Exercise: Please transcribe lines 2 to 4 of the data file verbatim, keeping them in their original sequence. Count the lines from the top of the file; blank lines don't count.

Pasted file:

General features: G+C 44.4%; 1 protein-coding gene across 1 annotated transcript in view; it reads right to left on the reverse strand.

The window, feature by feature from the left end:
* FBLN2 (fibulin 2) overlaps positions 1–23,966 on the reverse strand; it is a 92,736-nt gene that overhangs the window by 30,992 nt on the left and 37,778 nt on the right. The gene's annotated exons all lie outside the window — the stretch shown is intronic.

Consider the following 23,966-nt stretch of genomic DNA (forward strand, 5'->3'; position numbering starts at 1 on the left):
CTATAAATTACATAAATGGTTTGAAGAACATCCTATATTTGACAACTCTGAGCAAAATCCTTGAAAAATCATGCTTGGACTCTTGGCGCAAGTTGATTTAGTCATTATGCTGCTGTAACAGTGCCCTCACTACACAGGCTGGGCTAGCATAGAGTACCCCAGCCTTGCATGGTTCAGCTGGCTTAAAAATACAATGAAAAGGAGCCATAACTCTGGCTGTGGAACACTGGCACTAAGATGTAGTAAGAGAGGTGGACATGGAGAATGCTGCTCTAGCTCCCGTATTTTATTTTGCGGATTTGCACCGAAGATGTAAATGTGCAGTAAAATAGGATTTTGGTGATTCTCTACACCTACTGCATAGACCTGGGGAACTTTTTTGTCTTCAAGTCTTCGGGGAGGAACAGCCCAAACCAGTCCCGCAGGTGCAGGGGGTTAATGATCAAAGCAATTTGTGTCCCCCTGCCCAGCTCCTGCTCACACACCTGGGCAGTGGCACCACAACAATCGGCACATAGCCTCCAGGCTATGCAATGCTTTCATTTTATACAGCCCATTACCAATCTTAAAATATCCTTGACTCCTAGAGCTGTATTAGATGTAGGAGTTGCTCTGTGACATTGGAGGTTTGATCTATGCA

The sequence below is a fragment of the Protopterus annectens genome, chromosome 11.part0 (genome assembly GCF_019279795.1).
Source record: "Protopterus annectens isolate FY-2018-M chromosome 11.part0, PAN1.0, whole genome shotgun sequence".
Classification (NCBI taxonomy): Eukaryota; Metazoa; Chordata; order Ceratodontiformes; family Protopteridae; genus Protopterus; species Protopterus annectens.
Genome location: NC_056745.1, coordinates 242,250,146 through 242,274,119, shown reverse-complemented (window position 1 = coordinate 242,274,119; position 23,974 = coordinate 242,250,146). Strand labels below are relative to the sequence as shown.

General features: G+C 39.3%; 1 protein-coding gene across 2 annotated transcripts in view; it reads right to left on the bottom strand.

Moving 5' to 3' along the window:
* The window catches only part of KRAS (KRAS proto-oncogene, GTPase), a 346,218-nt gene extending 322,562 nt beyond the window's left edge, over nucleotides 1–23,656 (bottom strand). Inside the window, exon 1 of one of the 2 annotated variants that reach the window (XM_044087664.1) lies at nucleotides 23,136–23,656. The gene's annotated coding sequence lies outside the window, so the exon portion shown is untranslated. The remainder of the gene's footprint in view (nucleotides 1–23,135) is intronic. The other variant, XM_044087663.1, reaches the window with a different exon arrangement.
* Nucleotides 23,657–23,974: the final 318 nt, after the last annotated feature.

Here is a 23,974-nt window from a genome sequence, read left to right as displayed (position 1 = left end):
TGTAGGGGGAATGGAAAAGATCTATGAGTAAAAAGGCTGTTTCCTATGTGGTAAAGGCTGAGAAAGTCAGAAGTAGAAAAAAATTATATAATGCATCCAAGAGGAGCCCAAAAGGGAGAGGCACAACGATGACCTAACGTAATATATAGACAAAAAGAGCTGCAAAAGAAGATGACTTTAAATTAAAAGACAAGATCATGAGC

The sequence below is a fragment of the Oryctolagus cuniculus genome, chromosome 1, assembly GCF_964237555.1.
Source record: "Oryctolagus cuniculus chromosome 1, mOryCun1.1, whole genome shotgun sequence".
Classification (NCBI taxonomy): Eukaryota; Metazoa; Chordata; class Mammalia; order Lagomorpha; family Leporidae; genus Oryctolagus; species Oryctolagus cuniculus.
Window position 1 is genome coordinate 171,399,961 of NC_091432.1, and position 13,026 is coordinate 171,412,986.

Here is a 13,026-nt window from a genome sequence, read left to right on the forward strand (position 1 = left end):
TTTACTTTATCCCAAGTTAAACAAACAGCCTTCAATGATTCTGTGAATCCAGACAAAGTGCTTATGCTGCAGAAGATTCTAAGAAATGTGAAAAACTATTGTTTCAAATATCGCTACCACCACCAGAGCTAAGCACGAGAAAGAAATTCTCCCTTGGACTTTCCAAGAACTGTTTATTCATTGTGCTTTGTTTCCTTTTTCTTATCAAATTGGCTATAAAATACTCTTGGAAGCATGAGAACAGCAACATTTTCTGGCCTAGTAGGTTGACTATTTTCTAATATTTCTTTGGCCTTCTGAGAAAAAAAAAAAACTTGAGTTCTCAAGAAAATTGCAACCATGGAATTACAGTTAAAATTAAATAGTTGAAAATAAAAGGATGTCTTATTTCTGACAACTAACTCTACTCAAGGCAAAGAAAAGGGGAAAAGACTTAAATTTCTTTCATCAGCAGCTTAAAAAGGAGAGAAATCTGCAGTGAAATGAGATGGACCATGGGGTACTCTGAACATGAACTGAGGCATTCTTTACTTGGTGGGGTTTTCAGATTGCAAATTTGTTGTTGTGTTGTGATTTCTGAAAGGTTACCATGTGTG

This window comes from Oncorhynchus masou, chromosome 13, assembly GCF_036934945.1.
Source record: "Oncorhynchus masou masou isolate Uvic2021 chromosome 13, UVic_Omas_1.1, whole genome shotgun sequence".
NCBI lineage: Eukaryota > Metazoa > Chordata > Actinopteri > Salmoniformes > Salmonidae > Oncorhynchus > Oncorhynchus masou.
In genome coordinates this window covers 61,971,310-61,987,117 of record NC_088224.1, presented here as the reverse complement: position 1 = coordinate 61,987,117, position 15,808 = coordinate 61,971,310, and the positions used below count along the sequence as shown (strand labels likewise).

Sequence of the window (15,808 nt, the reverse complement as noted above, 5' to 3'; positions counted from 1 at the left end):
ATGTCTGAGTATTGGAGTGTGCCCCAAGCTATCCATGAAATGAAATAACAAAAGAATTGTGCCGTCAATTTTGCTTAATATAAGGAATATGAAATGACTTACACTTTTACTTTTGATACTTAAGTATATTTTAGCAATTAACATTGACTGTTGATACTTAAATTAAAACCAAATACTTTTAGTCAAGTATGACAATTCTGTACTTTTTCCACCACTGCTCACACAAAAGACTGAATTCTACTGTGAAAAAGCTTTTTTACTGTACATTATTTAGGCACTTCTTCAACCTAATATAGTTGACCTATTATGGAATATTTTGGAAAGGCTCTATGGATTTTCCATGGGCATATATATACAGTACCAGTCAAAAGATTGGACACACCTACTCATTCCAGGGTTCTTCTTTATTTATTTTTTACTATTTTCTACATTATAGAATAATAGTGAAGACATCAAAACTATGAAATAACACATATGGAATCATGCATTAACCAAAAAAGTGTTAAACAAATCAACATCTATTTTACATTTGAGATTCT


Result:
The window, feature by feature from the left end:
* FBLN2 (fibulin 2) overlaps positions 1–23,966 on the reverse strand; it is a 92,736-nt gene that overhangs the window by 30,992 nt on the left and 37,778 nt on the right. The gene's annotated exons all lie outside the window — the stretch shown is intronic.

Consider the following 23,966-nt stretch of genomic DNA (forward strand, 5'->3'; position numbering starts at 1 on the left):